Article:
Significantly, a typical strategy of the time, negotiations conducted through mediators, might have delayed indefinitely impending military escalation. Henry the Quarrelsome apparently made a realistic appraisal of his position and prospects, and thus seems always to have regarded a peaceful end to the conflict as a realistic possibility. Not surprisingly, therefore, this peaceful compromise was not entirely to his disadvantage. He certainly did not attain his ultimate goal, the succession to the throne. Still, further negotiations and agreements sufficed to assure his restoration as duke of Bavaria. After the Bürstadt assembly and his agreements with the Franconians, Henry traveled to Thuringia by way of Bohemia. There he transacted similar agreements with his Saxon opponents. These agreements allowed him to remain unmolested in Saxony until the Rohr assembly. From there Henry journeyed on to Merseburg (where his wife, Gisela, had been living up until then), conferred with his vassals, and prepared himself for the negotiations in Rohr.

The dominae imperiales also came to Rohr: Otto III's mother, Theophanu, his grandmother Adelheid, and his aunt, Abbess Mathilda of Quedlinburg. All three had been in Italy when Otto II died, and by all appearances had waited there for the outcome of events north of the Alps. But that also means that early on they had either avoided active support of Otto III or seen no opportunity for intervening in the disturbances. When they returned to the north, nearly half a year after Otto II's death, King Conrad of Burgundy accompanied them. Conrad, Henry the Quarrelsome's father–in–law and Empress Adelheid's brother, was certainly the obvious mediator in the difficult negotiations that awaited them. It is characteristic of medieval narrative sources that we know next to nothing about the specifics of the presumed negotiations, about offers of compromise and about the circle of people who played a part. It is also crucial to remember this when analyzing medieval sources. The sources inevitably focus their attention in a completely different direction. When the great nobles of the entire empire came together at Rohr, “to the astonishment of all who were present and saw it, a star of brilliant light shown down upon the partisan struggle from the midst of heaven, in unheard–of fashion in the middle of the day, as if it wanted to grant God's help to the captive king—a wonderful sign, memorable to posterity. Having seen this, the unjust party quickly reacted with horror, and the aforementioned Henry, deprived by law of his usurped title and kingdom, was compelled to turn over the king to his grandmother, mother, and aunt. Granted mercy at the intervention of his father–in–law, King Conrad, and the princes, he returned sorrowfully to his own homeland.”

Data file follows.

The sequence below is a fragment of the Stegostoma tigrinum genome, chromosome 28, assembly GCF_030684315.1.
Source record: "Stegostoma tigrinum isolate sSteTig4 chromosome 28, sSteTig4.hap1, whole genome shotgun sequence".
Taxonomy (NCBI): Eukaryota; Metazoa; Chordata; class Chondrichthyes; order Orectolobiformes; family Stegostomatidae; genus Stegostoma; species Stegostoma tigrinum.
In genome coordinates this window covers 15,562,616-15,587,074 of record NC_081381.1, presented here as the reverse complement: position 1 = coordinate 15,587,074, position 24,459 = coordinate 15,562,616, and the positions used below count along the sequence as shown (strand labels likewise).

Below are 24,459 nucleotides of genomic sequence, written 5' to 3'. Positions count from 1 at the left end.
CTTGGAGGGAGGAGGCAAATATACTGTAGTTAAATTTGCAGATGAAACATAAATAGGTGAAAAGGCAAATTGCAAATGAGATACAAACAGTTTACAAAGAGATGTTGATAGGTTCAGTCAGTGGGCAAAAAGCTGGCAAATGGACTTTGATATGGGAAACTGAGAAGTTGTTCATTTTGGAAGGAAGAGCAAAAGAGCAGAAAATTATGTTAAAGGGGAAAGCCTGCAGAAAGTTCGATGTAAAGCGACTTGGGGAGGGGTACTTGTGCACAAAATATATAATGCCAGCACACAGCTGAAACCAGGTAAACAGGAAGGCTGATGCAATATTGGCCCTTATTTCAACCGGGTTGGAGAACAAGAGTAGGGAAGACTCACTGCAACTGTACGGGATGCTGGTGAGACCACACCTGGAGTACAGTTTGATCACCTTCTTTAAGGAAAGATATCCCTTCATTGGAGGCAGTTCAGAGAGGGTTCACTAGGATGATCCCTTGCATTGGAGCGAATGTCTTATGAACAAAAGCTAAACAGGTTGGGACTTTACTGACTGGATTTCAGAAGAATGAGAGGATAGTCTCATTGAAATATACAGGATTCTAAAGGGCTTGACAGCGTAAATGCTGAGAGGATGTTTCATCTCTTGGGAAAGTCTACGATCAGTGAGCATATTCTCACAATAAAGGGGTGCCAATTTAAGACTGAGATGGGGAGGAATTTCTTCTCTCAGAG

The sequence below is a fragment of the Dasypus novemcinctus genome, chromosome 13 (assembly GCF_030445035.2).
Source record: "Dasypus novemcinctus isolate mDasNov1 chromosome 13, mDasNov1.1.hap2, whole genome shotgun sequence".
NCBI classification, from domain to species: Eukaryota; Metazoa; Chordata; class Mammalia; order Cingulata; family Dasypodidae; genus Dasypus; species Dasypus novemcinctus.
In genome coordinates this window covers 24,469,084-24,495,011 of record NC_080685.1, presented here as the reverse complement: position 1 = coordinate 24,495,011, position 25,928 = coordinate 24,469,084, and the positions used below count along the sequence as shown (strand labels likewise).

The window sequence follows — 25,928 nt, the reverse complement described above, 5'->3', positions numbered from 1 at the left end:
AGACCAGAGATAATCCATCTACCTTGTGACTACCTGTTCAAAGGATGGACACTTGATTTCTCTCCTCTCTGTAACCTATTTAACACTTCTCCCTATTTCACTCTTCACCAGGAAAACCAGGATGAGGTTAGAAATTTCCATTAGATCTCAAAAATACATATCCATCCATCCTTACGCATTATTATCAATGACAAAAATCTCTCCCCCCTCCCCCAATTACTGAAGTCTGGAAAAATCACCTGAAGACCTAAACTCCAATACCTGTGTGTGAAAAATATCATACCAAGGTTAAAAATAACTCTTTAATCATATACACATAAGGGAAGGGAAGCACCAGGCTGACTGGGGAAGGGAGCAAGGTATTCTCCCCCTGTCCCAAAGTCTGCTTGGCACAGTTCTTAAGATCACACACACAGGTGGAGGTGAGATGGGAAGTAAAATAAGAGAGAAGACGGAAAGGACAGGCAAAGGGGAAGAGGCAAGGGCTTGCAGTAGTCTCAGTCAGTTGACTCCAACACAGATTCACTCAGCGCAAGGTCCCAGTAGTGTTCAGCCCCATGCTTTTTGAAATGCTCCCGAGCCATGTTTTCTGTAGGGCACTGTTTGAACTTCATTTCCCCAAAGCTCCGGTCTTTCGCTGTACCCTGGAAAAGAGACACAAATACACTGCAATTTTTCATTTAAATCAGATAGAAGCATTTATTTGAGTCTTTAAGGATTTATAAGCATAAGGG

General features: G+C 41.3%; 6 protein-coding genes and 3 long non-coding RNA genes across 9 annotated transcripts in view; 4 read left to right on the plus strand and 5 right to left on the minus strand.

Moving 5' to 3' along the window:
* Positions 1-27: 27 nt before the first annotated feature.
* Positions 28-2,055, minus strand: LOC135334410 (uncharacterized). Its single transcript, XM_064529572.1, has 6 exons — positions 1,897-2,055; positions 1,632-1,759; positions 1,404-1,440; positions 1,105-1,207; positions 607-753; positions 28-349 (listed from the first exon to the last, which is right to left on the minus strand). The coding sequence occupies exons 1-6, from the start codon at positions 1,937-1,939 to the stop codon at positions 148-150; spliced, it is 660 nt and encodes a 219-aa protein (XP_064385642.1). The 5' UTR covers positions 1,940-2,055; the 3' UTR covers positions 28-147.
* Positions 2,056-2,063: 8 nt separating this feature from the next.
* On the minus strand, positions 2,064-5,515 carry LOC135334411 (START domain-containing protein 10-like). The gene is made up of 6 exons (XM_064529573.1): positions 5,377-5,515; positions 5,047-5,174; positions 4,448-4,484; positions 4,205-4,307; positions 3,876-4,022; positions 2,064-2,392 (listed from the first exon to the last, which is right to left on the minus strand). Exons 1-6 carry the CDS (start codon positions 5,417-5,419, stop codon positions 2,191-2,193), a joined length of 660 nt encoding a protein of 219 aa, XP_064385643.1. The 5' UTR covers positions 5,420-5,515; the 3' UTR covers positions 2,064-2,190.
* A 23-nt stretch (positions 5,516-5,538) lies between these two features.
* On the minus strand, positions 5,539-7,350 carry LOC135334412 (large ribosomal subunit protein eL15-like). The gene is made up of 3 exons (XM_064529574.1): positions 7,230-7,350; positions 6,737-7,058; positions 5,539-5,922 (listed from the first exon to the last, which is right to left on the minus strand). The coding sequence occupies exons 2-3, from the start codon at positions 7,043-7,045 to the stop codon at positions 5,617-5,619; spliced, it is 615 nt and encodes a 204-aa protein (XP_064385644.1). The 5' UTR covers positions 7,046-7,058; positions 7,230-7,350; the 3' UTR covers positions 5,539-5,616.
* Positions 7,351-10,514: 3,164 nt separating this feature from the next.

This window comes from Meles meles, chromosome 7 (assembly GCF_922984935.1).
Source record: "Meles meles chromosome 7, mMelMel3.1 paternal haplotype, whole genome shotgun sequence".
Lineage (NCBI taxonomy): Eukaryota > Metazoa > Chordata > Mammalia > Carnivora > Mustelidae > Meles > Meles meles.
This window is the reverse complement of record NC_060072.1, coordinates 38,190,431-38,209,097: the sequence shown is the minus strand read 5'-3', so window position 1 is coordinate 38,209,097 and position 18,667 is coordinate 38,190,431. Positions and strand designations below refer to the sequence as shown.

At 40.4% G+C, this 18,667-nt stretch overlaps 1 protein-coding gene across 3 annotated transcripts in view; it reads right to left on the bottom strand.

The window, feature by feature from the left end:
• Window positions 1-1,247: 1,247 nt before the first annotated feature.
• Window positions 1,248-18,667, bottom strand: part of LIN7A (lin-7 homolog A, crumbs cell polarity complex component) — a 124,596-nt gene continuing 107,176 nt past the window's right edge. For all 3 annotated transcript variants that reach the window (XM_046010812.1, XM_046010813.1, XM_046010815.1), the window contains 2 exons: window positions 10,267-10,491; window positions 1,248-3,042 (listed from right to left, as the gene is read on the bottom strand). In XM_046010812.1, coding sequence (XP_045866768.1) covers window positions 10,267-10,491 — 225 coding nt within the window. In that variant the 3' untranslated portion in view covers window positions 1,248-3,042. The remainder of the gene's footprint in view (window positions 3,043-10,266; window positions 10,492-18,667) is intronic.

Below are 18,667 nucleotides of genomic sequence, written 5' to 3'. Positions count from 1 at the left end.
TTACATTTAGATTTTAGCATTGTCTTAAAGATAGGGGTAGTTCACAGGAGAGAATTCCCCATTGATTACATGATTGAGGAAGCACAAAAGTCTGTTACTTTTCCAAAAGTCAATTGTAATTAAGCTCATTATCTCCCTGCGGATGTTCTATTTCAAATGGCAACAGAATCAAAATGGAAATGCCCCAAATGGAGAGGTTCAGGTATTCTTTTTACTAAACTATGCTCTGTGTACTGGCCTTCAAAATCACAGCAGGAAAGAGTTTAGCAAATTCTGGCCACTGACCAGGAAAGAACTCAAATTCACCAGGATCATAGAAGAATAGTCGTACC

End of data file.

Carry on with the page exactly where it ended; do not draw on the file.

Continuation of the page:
It is evident in this description from the Quedlinburg Annals that one of the author's main interests was typological. The author is eager to connect this journey of the dominae imperiales and King Conrad to Otto III to the journey of the Three Kings. A striking meteorological event during the meeting at Rohr perhaps motivated this comparison. By contrast, Thietmar's report offers more details about the political problems involved in this amicable settlement. According to him, the child was merely turned over to his mother and grandmother, and peace was concluded, with the rest of the arrangements prorogued to a future assembly at Bürstadt. But at Bürstadt, too, there was no final agreement. A great dispute arose instead between Henry the Quarrelsome and Henry the Younger, made duke of Bavaria when the Quarrelsome lost his office.

Clearly there was still no consensus on Henry the Quarrelsome's future position. Apparently Henry the Quarrelsome had agreed to renounce his kingly ambitions in return for restoration to his earlier office and honors. But no source so much as mentions this condition. The best way to detect it with reasonable certainty is from the reaction of the current duke. Henry the Younger stood to lose his duchy if such a settlement was reached. Still, opposition availed Henry the Younger, duke of Bavaria, nothing. Forced to yield to preserve the peace treaty as a whole, he was compensated with the duchy of Carinthia, which the duke of Bavaria could claim again only after Henry the Younger's death.

Even though we know nothing about the specific negotiations or the mediators who carried out the confidential negotiations, we are well informed about the results of their activity. This is because the peace agreement and its terms were “published” in several ritual and ceremonial acts. It is possible to understand these scenes as a typical means of public communication in the Middle Ages. The essential points of the peace agreement, arranged confidentially, were promulgated in a public presentation. This assumed an unequivocally staged character. Every step and act was arranged in advance—the players display the new situation through specific behaviors and in that way obligate themselves to act in accordance with their own public conduct.